Whether self-inflicted or imposed on you from above, there will come a time when you must very abruptly become a graphic designer. And it’s a problem when you need to churn out a social network banner when your mastery of digital design packages is akin to a blindfolded gorilla attacking a sheet of card with a crayon – while wearing boxing gloves. Fortunately, you can use Adobe Spark Post instead.
Adobe’s found quite the niche on mobile. Rather than bringing across full-fat takes on its powerful desktop software, the company instead carves off chunks of functionality and repackages them as consumer-friendly touchscreen freebies. With Adobe Spark Post, you can conceivably go from blank canvas to spiffy poster, Facebook banner and Instagram story with just a few taps.
There are two routes into the app. If you have a bunch of photos you want to do something with, import them and Adobe Spark Post shoehorns them into a grid. You can fiddle around with its borders and layout, add filters to the images, and then overlay text elements.
The text tool is powerful, and fortunately succeeds in keeping you on the right side of losing all vestige of taste. You can select a font, background, and some basic effects, but even the more decorative effects manage to steer clear of eye-searing clip art.
The other eye-opener is the Resize tool. In most packages, this merely lops off a chunk of your design or adds acres of space to its edges. Here, you tap a preset – YouTube Thumbnail; Twitter Header; Facebook Ad; and plenty more – and Adobe weaves some magic to reconfigure your work to fit within its new boundaries.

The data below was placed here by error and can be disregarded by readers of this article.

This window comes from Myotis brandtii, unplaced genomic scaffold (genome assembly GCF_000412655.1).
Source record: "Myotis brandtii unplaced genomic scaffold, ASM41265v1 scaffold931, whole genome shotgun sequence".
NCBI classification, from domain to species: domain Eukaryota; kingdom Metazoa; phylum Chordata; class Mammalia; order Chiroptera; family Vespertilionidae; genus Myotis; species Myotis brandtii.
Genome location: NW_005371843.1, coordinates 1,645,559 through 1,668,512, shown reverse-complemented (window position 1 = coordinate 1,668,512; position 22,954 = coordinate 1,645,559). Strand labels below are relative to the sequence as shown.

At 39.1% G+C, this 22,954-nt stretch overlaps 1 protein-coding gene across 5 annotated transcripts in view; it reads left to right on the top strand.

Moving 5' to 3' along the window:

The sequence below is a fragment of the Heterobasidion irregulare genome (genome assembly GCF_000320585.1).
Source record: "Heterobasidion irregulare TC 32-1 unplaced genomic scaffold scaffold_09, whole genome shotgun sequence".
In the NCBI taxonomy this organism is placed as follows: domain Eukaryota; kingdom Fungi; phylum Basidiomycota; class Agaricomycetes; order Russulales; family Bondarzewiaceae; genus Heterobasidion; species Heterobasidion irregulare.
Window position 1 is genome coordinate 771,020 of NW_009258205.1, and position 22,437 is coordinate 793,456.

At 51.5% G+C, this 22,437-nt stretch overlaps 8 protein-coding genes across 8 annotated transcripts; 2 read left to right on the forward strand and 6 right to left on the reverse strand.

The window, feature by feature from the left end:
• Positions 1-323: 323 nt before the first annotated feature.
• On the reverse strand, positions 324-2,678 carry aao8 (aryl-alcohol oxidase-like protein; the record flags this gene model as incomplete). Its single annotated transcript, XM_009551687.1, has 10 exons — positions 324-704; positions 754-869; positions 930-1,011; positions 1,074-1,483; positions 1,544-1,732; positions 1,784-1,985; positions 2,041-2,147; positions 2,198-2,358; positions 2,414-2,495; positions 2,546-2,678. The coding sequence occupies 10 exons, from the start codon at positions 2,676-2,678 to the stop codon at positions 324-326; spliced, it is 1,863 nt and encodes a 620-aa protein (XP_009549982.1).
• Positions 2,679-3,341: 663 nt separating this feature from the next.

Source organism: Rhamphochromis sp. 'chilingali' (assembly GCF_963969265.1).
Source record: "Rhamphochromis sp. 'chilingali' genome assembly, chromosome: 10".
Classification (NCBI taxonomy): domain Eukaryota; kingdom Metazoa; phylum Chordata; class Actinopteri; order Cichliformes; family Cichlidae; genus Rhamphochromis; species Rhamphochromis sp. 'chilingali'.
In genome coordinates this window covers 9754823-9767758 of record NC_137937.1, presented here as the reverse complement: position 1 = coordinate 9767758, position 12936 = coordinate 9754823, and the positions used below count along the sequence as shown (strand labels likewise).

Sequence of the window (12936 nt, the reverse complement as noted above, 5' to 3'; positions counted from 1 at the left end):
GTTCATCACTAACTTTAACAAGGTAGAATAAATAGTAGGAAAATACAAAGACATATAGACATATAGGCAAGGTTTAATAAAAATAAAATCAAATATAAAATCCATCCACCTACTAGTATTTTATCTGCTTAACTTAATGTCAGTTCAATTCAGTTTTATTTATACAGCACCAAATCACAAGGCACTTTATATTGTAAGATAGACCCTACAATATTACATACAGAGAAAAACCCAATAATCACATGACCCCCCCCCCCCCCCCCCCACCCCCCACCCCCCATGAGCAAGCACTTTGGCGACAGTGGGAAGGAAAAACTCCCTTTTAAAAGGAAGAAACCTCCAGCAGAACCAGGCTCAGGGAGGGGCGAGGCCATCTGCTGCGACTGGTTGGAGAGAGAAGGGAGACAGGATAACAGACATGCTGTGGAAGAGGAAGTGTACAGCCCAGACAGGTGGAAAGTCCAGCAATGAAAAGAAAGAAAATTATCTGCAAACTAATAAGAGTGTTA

Build to order
If even that feels a bit too much like effort, the app’s packed full of templates. Select one, stab a remix button, and the template’s hurled into the editor. Again, its various components can be fiddled with or added to.
There’s also a Design button, fittingly twinned with a magic wand icon, which when tapped provides access to a couple of dozen poster-like designs you can overwrite your current work with. At that point, one of the app’s drawbacks – or at least idiosyncrasies – becomes clear: there’s no undo. Adobe, it seems, wants you to be in the moment, and there’s no going back.
That snag aside, all this faffing about with imagery whizzing about the place is all rather fun, and the end results are frequently impressive. Of course, it’s still not proper graphic design – just a large number of ‘canned’ layouts you can mess around with. But there’s enough flexibility within for people who want to unleash their inner Peter Saville on their smartphone.